7 things to See and Do when visiting Granada Spain.
One of Spain’s most prized treasures, Granada is of home to the Alhambra, a UNESCO World Heritage Site that Moorish poets called “a pearl set in emeralds “. While the majestic palace may be the reason you are visiting Granada the city has so much more to offer the inquisitive visitor.With a history dating back to before Caesar’s army conquered the Iberian Peninsula and the Catholic Monarchies expelled the Moors back to Africa, Granada is known primarily for the eight centuries of Islamic rule and the legacy the Moors left in their wake.Today Granada is a vibrant city that personifies Andalucia with its sun-filled days, flamenco-inspired nights and a young student population that ensures the city keeps pace with all the latest trends and fashions.
7 things to See and Do in Granada
1 – Visit the Alhambra
No visit to Granada would be complete without seeing the incredibly beautiful Alhambra Palace. Built as a royal residence for Mohammed ben Al-Hamar on the ruins of an old Roman fort, the Alhambra is a wonder of design and aesthetics.
No matter where you look you are treated to intricate patterns and artistic Arabic calligraphy that recites verses from the Qur’an. Water in all its forms was treasured by the Moors who considered it as being the purest form of life and in the Alhambra it is everywhere you look, either cascading, within decorative pools, or playfully drip-dropping to mask secret conversations.
When the Christian armies captured the Alhambra in 1492 it sparked a “Golden Age” for Spain and is the final resting place of Isabella and Ferdinand, the Royal Monarchs credited with creating the Spain we have today.
The Nasrid palaces themselves, remain the talking point of all Alhambra visitors. The impeccably detailed decor of these Palaces give evidence of their previous grand residents, the Sultans of Granada. The stunning architecture runs throughout each bedroom chamber down to every courtyard.
If you plan on visiting the Alhambra you may need to book months in advance, as tickets to the Alhambra Palace are limited and sell fast. If you can, visit early in the morning to avoid the crowds. You can book tickets here. Or, if you want a guided tour, you can book this recommended tour.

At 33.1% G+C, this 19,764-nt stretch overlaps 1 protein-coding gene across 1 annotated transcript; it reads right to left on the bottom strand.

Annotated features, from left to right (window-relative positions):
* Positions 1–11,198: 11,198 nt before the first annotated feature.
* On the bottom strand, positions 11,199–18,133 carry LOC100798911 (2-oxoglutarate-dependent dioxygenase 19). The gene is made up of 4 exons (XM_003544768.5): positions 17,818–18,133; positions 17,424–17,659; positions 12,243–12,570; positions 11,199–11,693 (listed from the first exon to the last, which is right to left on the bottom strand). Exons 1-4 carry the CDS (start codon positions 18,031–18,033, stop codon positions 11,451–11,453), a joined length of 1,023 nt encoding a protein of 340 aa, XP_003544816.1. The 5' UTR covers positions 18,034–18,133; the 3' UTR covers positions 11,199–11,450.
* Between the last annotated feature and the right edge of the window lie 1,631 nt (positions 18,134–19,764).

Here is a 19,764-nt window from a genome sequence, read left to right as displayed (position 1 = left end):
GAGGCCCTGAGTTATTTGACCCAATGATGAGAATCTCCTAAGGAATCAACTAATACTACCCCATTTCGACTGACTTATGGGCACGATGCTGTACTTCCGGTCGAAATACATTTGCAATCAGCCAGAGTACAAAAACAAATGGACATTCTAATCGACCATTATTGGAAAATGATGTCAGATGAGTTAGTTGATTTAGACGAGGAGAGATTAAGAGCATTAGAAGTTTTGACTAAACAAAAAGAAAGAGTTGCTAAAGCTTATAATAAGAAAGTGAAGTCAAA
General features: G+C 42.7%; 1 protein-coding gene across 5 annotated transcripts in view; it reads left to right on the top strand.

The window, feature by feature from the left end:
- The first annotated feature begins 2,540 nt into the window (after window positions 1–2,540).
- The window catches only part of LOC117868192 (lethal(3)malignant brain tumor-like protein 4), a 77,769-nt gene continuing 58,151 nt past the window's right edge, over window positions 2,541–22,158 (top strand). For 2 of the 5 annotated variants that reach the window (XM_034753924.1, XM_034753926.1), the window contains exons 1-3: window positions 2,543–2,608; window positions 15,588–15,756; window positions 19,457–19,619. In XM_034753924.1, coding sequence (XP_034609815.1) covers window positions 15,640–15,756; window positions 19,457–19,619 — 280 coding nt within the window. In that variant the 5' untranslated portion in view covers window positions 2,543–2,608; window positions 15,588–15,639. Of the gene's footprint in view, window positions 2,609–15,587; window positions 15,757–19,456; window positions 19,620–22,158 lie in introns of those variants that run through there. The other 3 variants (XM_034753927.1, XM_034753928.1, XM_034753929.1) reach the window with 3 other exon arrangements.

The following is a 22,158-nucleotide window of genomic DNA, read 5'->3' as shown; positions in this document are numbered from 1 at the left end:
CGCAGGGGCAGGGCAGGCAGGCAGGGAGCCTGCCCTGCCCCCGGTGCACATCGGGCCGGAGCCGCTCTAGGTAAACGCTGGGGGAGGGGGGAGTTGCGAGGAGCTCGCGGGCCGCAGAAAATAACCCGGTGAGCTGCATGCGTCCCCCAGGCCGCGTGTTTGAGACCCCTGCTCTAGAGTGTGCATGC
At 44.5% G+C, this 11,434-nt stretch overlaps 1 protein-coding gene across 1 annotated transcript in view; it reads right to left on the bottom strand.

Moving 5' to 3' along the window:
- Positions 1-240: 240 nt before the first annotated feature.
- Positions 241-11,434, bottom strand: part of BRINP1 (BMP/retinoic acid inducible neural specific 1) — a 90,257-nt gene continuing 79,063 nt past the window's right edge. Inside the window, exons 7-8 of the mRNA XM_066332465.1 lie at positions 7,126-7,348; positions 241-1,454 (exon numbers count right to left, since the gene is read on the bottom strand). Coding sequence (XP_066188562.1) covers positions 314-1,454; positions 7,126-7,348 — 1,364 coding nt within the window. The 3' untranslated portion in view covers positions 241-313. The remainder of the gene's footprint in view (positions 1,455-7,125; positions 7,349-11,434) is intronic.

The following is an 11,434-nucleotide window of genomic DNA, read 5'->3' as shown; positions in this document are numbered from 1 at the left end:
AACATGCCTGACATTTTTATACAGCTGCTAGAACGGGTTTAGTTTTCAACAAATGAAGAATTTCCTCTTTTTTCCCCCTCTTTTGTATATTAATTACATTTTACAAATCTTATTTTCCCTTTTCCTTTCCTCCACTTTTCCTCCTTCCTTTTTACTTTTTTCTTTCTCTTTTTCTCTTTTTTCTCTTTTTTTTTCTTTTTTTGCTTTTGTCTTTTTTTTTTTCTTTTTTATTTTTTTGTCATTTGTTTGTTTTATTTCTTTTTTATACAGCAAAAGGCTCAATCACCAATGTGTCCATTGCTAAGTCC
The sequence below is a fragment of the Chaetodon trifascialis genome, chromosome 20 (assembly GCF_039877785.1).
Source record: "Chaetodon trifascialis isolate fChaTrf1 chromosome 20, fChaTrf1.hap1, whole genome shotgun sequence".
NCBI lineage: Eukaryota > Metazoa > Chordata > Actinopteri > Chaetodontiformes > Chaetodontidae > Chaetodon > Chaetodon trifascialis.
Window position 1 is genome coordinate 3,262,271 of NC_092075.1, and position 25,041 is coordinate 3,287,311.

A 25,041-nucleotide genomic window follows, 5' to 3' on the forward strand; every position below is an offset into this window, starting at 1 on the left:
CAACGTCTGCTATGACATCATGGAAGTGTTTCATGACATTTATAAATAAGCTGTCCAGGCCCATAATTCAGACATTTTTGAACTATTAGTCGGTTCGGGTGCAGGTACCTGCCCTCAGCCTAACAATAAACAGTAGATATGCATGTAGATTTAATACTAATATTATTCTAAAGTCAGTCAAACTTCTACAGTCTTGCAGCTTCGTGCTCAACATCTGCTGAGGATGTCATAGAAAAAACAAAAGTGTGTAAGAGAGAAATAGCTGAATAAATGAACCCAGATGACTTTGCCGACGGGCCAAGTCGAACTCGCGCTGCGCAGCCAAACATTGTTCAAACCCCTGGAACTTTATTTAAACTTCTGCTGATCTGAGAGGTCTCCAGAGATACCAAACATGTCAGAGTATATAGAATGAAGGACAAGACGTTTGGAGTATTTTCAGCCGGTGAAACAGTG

Related: What you need to know about the Alhambra (Granada) – and images showing you why it’s spectacular
2) Walk the ‘labyrinth’ of Albayzín
Declared a UNESCO a World Heritage Site in 1984, the Albayzín is a labyrinth of alleyways full of pretty flowery patios and ornate mosaic tiles on tall Medina -style white houses. Home to the city’s Muslim population following the Reconquista, the Albayzín is where you can really feel Granada’s Arab past. These picturesque walkways are worth getting lost in.
3) Purchase unique gifts in Alcaiceria
If you are looking for that perfect gift or just something to remind you of your visit to Granada stroll along what was once Granada’s Great Bazaar where merchants would sell exotic spices and silks from the Orient. Today you can also experience authentic Moroccan food and drink at is best. Having burnt down in 1843, what remains is one main street with a few smaller alleyways full of leather shops, unique lamps, clothes, scents and oils. While it may not be the souk it once was, it is still the best place to find unusual Arabic-inspired items.
4) Experience Flamenco in a Sacromonte ‘cave’
While known primarily for its Islamic past the Moors are not the only people to have left their mark on Granada. Following the expulsion of the Moors, influential Gypsies arrived in Granada and carved out dwellings in the hillside opposite the Alhambra bringing with them a distinctive style of music and dance that today we call flamenco. If you want to witness flamenco in its purest form, visit the area of Sacromonte at night and enjoy a show in one of the many clubs that now occupy the caves where people once lived (or you can pre-book a tour here).
5) Become captivated at Mirador de San Nicolás
For that must have selfie or the perfect photo of the Alhambra, head on up to the square of San Nicolás for a view that President Bill Clinton called “the most beautiful sunset in the world.” Make sure you get there well before sunset as other tourists will have the same idea as you. The moonlit Granada Palace is vision that you won’t forget in a while.
6) Become a Tapas connoisseur